Questo articolo è disponibile anche in: Italiano
“La beauté est dans la rue” — so reads the slogan on a famous poster produced during May 1968 in the Atelier Populaire, the creative workshop of the French revolt. The image, which depicts a young woman hurling a cobblestone, echoes Eugène Delacroix’s famous painting Liberty Leading the People, with Marianne on the barricades holding a rifle with a bayonet as she waves a flag. The street has always been the space where equality and liberty are won, the space of struggles and thus also of beauty. It is in the street that History is made, that ideas are born and that — through the efforts of all combined — the world is brought into the world. Wasn’t this what the historical avant-gardes also said, when they called for the desertion of museums, galleries and institutional spaces, and for art to be brought into the streets? 1968, the last modern revolution, had a both futurist and Dadaist spirit; we could even say that the twentieth century began with the avant-gardes and ended in 1968. But wasn’t the street also the site of the Resistance (think, for example, of the famous Four Days of uprisings in Naples and the defence of Rome’s Porta San Paolo after 8 September 1943), of the Soviet Republics in Germany after World War I, of the Paris Commune of 1871, of the barricades of 1848, of the French Revolution, of the many jacqueries of the fifteenth and sixteenth centuries, or even back to the Ciompi revolt in fourteenth century Florence? Similarly, going even further back, we can say that the very origin of Western civilisation is in the street, or rather the square: the agora, understood as an open space where citizens meet, discuss and decide on public affairs. Philosophy itself, as a specific meta-knowledge based on posing questions and agonistic dialogue, was born with Socrates in the streets and squares of Athens in the fifth century BC. Without that public space, it would be impossible to conceive of philosophy, as that critical knowledge which comes into conflict with the city, just as happened with Socrates, put on trial because he was accused of disturbing traditions and corrupting the youth with his questioning. The street is the source of philosophy as a democratic space par excellence; this is why it is also a dimension in which the tradition that fostered its development can itself be challenged. Such questioning is evidently not a matter of seeking to eliminate this space, but rather of making it work to the full, in the most optimal fashion. Theatre, after all, was also an action performed outdoors, in a public space, where citizens were called upon to meet and participate in a collective ritual designed to strengthen the ties of community.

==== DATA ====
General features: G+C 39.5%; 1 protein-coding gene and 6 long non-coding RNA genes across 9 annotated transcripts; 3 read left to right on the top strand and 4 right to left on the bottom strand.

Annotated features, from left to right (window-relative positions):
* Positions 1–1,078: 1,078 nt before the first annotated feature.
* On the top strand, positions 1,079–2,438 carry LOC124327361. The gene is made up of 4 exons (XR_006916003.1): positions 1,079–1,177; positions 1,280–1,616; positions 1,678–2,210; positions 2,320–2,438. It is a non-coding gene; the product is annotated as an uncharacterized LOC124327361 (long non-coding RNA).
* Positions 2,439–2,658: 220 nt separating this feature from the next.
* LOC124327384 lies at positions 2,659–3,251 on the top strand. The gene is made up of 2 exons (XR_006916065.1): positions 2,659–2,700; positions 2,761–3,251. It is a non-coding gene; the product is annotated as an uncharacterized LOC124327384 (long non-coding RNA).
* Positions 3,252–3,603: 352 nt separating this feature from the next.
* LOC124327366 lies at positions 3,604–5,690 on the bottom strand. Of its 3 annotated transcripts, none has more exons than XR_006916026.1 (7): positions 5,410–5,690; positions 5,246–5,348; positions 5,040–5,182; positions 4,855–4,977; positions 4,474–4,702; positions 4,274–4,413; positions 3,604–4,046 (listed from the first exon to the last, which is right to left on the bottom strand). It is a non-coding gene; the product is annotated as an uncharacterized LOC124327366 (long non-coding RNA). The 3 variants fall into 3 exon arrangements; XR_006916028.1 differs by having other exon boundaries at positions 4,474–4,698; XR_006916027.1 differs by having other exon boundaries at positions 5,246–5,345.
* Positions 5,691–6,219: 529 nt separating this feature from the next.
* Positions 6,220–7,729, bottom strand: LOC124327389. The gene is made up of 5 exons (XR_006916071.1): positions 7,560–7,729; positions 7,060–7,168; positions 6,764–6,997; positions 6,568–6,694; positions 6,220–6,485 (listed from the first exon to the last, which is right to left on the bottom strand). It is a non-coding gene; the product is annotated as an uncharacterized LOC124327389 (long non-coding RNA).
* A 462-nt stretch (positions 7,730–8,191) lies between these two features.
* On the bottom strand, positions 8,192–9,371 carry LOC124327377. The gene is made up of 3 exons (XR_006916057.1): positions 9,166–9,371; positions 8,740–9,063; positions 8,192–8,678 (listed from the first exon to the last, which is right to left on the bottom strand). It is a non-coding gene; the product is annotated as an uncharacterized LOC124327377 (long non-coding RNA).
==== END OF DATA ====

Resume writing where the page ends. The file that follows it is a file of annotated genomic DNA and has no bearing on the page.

There is, then, an inextricable link between the street and conflict. They make up the root of our democracy together with philosophy which — as we have already observed — corresponds to a knowledge based on questioning, constructed through a public controversy in which all are invited to participate. Philosophical thought cannot develop in the intimacy of the home, or in the isolation of the hermit’s cave: rather, it chooses the city, its streets and squares, for its setting. It is no coincidence that ancient Greece considered private space as primarily feminine, and public space as typically masculine: we need only read Aristophanes’s The Assemblywomen (a grotesque comedy satirising a world where women are in charge of politics) to understand the negative connotation of the private domain. (This prejudice is also at the basis of a series of false dichotomies such as nature and culture, activity and passivity, the lunar and solar, the feminine and masculine). Radicalising this line of thought, Aristotle would think of the “idiot” as a private individual, withdrawn into his own existence and averse to relations with others, while “man” — the political animal par excellence — is he who lives in the public dimension of the street.